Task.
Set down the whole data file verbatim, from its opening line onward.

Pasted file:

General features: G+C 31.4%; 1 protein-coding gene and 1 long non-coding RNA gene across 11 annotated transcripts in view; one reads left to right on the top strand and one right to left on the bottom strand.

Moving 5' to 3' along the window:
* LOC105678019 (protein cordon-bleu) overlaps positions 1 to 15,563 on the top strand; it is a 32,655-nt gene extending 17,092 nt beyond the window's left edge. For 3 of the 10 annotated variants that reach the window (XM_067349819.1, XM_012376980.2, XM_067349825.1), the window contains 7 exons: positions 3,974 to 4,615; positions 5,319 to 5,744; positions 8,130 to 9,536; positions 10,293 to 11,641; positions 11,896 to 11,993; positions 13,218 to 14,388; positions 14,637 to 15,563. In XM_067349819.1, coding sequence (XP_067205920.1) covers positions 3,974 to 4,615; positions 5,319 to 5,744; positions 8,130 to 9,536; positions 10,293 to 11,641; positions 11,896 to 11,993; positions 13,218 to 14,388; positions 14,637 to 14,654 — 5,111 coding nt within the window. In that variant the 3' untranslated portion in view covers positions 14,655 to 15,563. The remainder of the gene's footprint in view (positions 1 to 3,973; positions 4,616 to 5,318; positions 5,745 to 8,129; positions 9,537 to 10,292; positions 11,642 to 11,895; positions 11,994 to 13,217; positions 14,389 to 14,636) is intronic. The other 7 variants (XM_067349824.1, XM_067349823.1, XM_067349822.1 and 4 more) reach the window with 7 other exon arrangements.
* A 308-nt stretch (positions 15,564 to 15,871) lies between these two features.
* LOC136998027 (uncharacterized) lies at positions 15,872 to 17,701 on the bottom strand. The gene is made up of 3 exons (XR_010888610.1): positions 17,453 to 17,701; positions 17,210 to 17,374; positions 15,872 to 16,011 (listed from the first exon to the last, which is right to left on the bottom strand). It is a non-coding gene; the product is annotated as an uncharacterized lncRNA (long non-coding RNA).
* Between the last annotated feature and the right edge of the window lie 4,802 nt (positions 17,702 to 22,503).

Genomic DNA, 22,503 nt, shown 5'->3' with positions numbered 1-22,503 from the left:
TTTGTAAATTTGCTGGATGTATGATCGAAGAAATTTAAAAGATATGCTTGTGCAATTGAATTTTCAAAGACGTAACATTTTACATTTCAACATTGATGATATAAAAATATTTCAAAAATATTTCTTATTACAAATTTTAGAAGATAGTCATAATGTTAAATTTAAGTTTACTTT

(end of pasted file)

General features: G+C 31.4%; 1 protein-coding gene and 1 long non-coding RNA gene across 11 annotated transcripts in view; one reads left to right on the top strand and one right to left on the bottom strand.

Moving 5' to 3' along the window:
* LOC105678019 (protein cordon-bleu) overlaps positions 1 to 15,563 on the top strand; it is a 32,655-nt gene extending 17,092 nt beyond the window's left edge. For 3 of the 10 annotated variants that reach the window (XM_067349819.1, XM_012376980.2, XM_067349825.1), the window contains 7 exons: positions 3,974 to 4,615; positions 5,319 to 5,744; positions 8,130 to 9,536; positions 10,293 to 11,641; positions 11,896 to 11,993; positions 13,218 to 14,388; positions 14,637 to 15,563. In XM_067349819.1, coding sequence (XP_067205920.1) covers positions 3,974 to 4,615; positions 5,319 to 5,744; positions 8,130 to 9,536; positions 10,293 to 11,641; positions 11,896 to 11,993; positions 13,218 to 14,388; positions 14,637 to 14,654 — 5,111 coding nt within the window. In that variant the 3' untranslated portion in view covers positions 14,655 to 15,563. The remainder of the gene's footprint in view (positions 1 to 3,973; positions 4,616 to 5,318; positions 5,745 to 8,129; positions 9,537 to 10,292; positions 11,642 to 11,895; positions 11,994 to 13,217; positions 14,389 to 14,636) is intronic. The other 7 variants (XM_067349824.1, XM_067349823.1, XM_067349822.1 and 4 more) reach the window with 7 other exon arrangements.
* A 308-nt stretch (positions 15,564 to 15,871) lies between these two features.
* LOC136998027 (uncharacterized) lies at positions 15,872 to 17,701 on the bottom strand. The gene is made up of 3 exons (XR_010888610.1): positions 17,453 to 17,701; positions 17,210 to 17,374; positions 15,872 to 16,011 (listed from the first exon to the last, which is right to left on the bottom strand). It is a non-coding gene; the product is annotated as an uncharacterized lncRNA (long non-coding RNA).
* Between the last annotated feature and the right edge of the window lie 4,802 nt (positions 17,702 to 22,503).

Genomic DNA, 22,503 nt, shown 5'->3' with positions numbered 1-22,503 from the left:
TTTGTAAATTTGCTGGATGTATGATCGAAGAAATTTAAAAGATATGCTTGTGCAATTGAATTTTCAAAGACGTAACATTTTACATTTCAACATTGATGATATAAAAATATTTCAAAAATATTTCTTATTACAAATTTTAGAAGATAGTCATAATGTTAAATTTAAGTTTACTTT